My first trip to a gay bar
What's to blame for gay bars closing? Why aren't I wearing socks? How did I cope with being in a gay bar for the first time? OR: Fear And Drinking In Las Nottingham - the story of my first, terrified trip to a 'proper' gay bar.
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Allo. This week you join me from the balcony of my flat. Normally I record these moments of chat between us in a coccoon of duvets and cushions to keep the noise levels minimum. BUTT. The weather in London is currently almost 25 degrees, which I think you’ll agree is far too hot to wear anything more than a loincloth, let alone get under a duvet. So if there’s a bit more background noise than usual, you know why.
I’d apologise for this, but frankly I’m 3 drinks in and most of my brain is taken up resisting the urge to hire a hot tub.
So, instead, pop your clothes on the chair, grab a glass of wine, and let’s scare the neighbours together.
Oooh, wait! In a couple of weeks, I’m planning a Q&A episode, but first I need some Qs to A. So, please send me some, otherwise it’ll just be me sitting in silence pretending to have a good time; my 29th birthday all over again. You can email firstname.lastname@example.org, or tweet them to me @unlikelylad.
Right. Let’s get this done, shall we?
Another gay bar closed recently in central London. According to the press, that makes almost 20 in London in the past 5 years. That seems a lot.
And my first reaction whenever I hear about a bar closing is to say “Oh no, I should have gone there more…” I like going to bars, after all. At least, now I do. The first few times were terrifying.
My memories of my first night in a ‘proper’ gay bar are extremely fuzzy, and mostly revolve around being dragged down a street and waking up in a strange place, cold and sticky. But I’ll get to that.
I grew up in a tiny town whose only gay bar had been firebombed when I was 12, and then gone to a tiny city whose only gay bar was an old man pub, I’d never been to ‘proper’ gay club until the university LGBT society decided to arrange a trip to the big city nearby for a night out. The ‘big city’ being a slightly larger town than the one I was at university in. I was really nervous. This was my first time, and all the people were going to be gorgeous, it was going to be really welcoming and fun, I was finally going to find the group that I really fit in with.
Eeeexcept no. I remember it being really busy, but we found a table, and crowded round. I think I was the only one there for the first time, the others all being more relaxed and y’know, just generally at a bar. But not me. I was so nervous, I decide to calm myself down with a few shots, as well as my vodka diet coke.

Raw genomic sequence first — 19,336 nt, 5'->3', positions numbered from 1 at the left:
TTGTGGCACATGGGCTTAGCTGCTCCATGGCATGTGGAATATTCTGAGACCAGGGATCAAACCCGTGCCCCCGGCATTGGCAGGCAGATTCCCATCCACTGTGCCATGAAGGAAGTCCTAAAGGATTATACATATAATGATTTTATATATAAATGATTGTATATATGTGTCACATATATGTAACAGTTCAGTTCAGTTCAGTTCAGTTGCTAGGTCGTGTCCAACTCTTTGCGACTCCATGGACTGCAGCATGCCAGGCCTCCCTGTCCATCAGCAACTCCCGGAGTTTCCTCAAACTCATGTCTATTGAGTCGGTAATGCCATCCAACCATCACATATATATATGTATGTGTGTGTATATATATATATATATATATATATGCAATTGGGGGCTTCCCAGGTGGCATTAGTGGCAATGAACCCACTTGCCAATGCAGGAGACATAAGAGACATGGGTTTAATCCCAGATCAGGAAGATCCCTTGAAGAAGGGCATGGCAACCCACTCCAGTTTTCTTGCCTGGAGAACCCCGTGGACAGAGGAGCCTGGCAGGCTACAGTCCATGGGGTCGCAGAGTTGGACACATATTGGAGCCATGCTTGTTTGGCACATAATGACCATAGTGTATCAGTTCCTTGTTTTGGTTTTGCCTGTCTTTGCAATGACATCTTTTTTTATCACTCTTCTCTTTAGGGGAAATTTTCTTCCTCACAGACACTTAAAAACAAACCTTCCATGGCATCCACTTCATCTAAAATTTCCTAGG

And it’s the cheap stuff, too. The one that you don’t really get nowadays, at least not outside student bars. It knackers your insides on the way down, leaving you with a telltale ‘vodka cough’ for the next day or two.
I looked around the bar, and saw lots of beautiful people. I didn’t have the confidence to start a conversation with any of them, and no-one was interested in looking at or talking to this lumpen, ungraceful hairy thing doing his best to hide at the bar.
This wasn’t the welcome and the accepting environment I’d hoped for, but the booze was helping soften the blow.
At least, a little.
I remember vividly one guy there. He was older, and bald with a bic-razor-shaved head. He was very orange, with that old leather look that you only get on expensive handbags and cheap sunbeds. Piercing blue eyes that only make the orange-ness stand out more and a really harsh laugh.
I remember being terrified of him, thinking “What if he’s the only guy here who finds me attractive?”. Then I saw his t-shirt. Bright white, glowing under the UV lamps of the dance floor and further underlining the orange-ness of his skin, it has “Fuck off, I’m choosy” on it in big bold black letters.
Then I start to panic. Even HE doesn't want me. He’s even got it written on his shirt. I turn back to the bar so no-one has to look at me, and order more shots.
A little later, I’m back at the table with my friends, only the diva in our group is doing his attention-whore thing. Looking back, I can see it’s just him compensating for his insecurities by ripping everyone else to shreds and being a nasty bitch, but at the time it throws me off balance and I don’t know how to deal with him. A few barbed comments thrown my way mean I hunch up over my drink, down it and go buy more shots.
The next thing I remember is being carried, someone under each arm, feet dragging along the floor under me, down the street. And then I woke up with my face stuck to the toilet seat in my halls.
Apparently I danced. Or, at least, threw myself around the dance floor, occasionally handing my phone to randoms and insisting they give me their number. When I was reminded of this, I nearly cringed myself inside out, and spent the rest of the afternoon sending “I’m so sorry” texts to any unrecognised names or numbers in my phone. Surprisingly, not one of them replied.
It was a good few months before I dared go back there, expecting the music to stop and everyone to turn as soon as I walked in, old west saloon style…
But it didn’t. People forgot, or didn’t care. Everyone has their hot mess phase, I guess. I’ve had several.